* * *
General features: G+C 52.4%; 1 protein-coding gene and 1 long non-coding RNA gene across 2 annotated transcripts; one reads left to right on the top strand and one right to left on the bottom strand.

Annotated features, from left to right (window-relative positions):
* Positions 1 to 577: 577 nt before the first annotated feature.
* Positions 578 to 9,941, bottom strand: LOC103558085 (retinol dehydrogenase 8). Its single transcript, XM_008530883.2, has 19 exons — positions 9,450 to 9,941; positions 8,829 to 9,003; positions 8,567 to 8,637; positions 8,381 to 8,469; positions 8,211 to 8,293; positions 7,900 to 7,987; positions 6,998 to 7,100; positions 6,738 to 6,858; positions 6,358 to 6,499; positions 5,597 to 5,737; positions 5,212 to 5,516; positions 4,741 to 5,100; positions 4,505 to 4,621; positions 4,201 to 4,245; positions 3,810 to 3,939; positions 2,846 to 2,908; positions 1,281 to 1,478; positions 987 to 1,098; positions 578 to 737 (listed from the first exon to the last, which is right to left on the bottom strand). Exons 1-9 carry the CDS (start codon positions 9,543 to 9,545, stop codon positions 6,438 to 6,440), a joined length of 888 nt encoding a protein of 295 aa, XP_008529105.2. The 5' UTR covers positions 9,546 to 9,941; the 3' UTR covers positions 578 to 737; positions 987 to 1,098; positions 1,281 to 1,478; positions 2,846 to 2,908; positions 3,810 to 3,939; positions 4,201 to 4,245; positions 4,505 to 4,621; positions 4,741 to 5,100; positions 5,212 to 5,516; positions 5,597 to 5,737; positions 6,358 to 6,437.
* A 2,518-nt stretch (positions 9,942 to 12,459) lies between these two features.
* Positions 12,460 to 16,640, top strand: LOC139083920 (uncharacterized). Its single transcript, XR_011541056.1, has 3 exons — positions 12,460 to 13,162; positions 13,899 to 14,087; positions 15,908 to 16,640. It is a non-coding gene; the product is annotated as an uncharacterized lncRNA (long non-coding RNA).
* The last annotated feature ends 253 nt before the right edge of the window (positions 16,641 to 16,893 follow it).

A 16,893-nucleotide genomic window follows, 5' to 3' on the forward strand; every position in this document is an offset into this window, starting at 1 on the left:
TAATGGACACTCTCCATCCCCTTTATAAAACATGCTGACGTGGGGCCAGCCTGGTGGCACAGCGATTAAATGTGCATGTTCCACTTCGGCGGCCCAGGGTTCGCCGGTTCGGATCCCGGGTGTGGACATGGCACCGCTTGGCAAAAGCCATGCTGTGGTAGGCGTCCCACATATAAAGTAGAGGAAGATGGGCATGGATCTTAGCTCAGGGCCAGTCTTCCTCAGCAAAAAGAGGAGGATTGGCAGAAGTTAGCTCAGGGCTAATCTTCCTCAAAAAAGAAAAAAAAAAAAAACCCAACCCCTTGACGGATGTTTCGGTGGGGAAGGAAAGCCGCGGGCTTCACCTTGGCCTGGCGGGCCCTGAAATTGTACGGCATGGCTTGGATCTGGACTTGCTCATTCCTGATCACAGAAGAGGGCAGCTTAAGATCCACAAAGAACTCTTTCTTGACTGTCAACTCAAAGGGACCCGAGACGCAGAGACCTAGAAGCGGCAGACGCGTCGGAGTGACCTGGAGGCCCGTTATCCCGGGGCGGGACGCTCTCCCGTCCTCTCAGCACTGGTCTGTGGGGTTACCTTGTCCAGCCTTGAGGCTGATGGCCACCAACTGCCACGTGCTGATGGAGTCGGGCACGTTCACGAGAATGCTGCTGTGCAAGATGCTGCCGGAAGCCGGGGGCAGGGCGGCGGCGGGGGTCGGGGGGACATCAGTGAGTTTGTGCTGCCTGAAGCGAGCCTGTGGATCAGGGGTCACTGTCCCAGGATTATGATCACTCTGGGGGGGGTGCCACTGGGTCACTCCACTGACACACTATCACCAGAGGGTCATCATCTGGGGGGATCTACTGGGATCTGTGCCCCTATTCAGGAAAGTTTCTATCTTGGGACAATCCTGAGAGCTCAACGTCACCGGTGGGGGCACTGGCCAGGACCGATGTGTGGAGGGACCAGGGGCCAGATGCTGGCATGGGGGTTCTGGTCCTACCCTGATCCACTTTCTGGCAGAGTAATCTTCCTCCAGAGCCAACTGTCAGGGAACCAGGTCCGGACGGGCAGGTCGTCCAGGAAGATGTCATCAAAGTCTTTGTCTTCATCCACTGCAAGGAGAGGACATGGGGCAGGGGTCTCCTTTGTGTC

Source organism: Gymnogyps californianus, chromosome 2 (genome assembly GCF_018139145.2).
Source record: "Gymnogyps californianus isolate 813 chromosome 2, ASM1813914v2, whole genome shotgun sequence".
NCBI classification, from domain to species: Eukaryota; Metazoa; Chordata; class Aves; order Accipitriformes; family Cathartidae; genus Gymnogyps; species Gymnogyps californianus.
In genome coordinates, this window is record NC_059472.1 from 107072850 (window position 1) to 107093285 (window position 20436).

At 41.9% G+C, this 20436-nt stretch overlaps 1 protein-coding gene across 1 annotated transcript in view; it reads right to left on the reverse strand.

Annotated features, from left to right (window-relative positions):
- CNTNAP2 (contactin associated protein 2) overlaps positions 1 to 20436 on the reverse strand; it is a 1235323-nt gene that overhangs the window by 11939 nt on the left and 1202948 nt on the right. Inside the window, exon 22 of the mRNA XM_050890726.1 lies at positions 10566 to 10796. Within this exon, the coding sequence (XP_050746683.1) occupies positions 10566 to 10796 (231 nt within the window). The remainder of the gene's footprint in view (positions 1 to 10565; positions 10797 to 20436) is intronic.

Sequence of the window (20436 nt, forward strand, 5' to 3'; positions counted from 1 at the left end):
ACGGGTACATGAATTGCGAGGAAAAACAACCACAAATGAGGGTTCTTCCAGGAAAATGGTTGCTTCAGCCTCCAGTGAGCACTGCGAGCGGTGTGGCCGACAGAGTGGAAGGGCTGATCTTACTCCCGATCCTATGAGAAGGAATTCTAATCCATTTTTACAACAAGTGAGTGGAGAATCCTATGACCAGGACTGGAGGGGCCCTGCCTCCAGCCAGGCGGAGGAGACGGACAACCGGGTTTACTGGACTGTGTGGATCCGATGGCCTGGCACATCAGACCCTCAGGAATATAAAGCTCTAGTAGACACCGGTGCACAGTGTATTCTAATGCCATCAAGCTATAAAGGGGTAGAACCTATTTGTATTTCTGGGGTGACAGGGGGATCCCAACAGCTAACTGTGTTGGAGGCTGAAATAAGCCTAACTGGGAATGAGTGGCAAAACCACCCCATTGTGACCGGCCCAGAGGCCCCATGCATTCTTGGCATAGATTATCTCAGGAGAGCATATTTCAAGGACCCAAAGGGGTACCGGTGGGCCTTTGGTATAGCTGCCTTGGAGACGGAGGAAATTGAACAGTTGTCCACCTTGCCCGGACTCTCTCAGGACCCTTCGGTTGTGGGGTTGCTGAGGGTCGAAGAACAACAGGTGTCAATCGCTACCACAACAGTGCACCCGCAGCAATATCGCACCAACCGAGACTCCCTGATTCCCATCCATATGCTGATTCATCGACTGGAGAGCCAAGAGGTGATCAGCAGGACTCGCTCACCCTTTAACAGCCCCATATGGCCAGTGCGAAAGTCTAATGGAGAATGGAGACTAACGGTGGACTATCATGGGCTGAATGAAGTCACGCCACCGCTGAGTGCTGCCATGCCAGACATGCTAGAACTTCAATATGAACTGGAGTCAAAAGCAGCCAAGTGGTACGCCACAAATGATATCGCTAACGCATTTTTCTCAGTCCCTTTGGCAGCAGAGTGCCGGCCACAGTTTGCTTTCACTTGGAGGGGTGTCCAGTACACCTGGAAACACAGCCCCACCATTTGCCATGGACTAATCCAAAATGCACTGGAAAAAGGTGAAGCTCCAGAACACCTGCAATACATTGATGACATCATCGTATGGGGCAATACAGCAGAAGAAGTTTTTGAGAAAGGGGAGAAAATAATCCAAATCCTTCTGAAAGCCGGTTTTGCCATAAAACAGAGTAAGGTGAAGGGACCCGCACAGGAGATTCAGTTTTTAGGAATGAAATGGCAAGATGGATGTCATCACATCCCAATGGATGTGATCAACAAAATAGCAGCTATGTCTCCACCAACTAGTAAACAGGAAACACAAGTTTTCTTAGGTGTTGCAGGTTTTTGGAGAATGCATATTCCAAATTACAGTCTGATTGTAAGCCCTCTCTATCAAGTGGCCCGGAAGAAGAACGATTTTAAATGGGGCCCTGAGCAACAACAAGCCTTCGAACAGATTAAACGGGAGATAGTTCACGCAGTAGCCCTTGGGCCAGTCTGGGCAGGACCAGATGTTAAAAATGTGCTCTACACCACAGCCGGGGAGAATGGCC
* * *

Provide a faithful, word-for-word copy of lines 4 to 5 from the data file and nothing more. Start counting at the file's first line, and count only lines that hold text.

* Positions 578 to 9,941, bottom strand: LOC103558085 (retinol dehydrogenase 8). Its single transcript, XM_008530883.2, has 19 exons — positions 9,450 to 9,941; positions 8,829 to 9,003; positions 8,567 to 8,637; positions 8,381 to 8,469; positions 8,211 to 8,293; positions 7,900 to 7,987; positions 6,998 to 7,100; positions 6,738 to 6,858; positions 6,358 to 6,499; positions 5,597 to 5,737; positions 5,212 to 5,516; positions 4,741 to 5,100; positions 4,505 to 4,621; positions 4,201 to 4,245; positions 3,810 to 3,939; positions 2,846 to 2,908; positions 1,281 to 1,478; positions 987 to 1,098; positions 578 to 737 (listed from the first exon to the last, which is right to left on the bottom strand). Exons 1-9 carry the CDS (start codon positions 9,543 to 9,545, stop codon positions 6,438 to 6,440), a joined length of 888 nt encoding a protein of 295 aa, XP_008529105.2. The 5' UTR covers positions 9,546 to 9,941; the 3' UTR covers positions 578 to 737; positions 987 to 1,098; positions 1,281 to 1,478; positions 2,846 to 2,908; positions 3,810 to 3,939; positions 4,201 to 4,245; positions 4,505 to 4,621; positions 4,741 to 5,100; positions 5,212 to 5,516; positions 5,597 to 5,737; positions 6,358 to 6,437.
* A 2,518-nt stretch (positions 9,942 to 12,459) lies between these two features.